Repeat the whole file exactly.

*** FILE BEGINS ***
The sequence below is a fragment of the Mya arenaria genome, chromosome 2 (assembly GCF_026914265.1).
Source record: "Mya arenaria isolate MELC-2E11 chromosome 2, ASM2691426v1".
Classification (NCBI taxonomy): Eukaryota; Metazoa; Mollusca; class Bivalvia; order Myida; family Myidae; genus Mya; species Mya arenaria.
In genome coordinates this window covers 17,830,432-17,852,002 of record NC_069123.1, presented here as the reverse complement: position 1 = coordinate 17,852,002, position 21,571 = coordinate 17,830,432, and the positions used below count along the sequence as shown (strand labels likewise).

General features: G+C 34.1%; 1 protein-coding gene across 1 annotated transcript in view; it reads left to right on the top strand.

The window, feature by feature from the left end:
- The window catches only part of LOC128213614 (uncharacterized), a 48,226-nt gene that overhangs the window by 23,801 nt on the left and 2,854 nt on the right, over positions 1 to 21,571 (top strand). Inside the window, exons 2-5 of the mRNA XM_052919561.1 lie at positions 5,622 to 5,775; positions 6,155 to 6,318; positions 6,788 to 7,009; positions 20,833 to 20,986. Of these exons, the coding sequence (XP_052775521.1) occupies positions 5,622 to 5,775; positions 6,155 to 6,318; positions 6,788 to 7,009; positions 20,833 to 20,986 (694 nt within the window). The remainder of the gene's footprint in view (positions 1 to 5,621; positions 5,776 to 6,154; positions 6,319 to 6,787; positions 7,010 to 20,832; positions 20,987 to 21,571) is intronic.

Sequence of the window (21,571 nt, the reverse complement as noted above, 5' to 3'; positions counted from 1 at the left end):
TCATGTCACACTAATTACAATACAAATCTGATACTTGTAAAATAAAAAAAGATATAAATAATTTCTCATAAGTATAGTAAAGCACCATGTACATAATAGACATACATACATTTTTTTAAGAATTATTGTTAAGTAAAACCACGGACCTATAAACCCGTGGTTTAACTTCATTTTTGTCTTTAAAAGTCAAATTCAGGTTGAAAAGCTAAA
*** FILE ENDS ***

The sequence below is a fragment of the Mya arenaria genome, chromosome 2 (assembly GCF_026914265.1).
Source record: "Mya arenaria isolate MELC-2E11 chromosome 2, ASM2691426v1".
Classification (NCBI taxonomy): Eukaryota; Metazoa; Mollusca; class Bivalvia; order Myida; family Myidae; genus Mya; species Mya arenaria.
In genome coordinates this window covers 17,830,432-17,852,002 of record NC_069123.1, presented here as the reverse complement: position 1 = coordinate 17,852,002, position 21,571 = coordinate 17,830,432, and the positions used below count along the sequence as shown (strand labels likewise).

General features: G+C 34.1%; 1 protein-coding gene across 1 annotated transcript in view; it reads left to right on the top strand.

The window, feature by feature from the left end:
- The window catches only part of LOC128213614 (uncharacterized), a 48,226-nt gene that overhangs the window by 23,801 nt on the left and 2,854 nt on the right, over positions 1 to 21,571 (top strand). Inside the window, exons 2-5 of the mRNA XM_052919561.1 lie at positions 5,622 to 5,775; positions 6,155 to 6,318; positions 6,788 to 7,009; positions 20,833 to 20,986. Of these exons, the coding sequence (XP_052775521.1) occupies positions 5,622 to 5,775; positions 6,155 to 6,318; positions 6,788 to 7,009; positions 20,833 to 20,986 (694 nt within the window). The remainder of the gene's footprint in view (positions 1 to 5,621; positions 5,776 to 6,154; positions 6,319 to 6,787; positions 7,010 to 20,832; positions 20,987 to 21,571) is intronic.

Sequence of the window (21,571 nt, the reverse complement as noted above, 5' to 3'; positions counted from 1 at the left end):
TCATGTCACACTAATTACAATACAAATCTGATACTTGTAAAATAAAAAAAGATATAAATAATTTCTCATAAGTATAGTAAAGCACCATGTACATAATAGACATACATACATTTTTTTAAGAATTATTGTTAAGTAAAACCACGGACCTATAAACCCGTGGTTTAACTTCATTTTTGTCTTTAAAAGTCAAATTCAGGTTGAAAAGCTAAA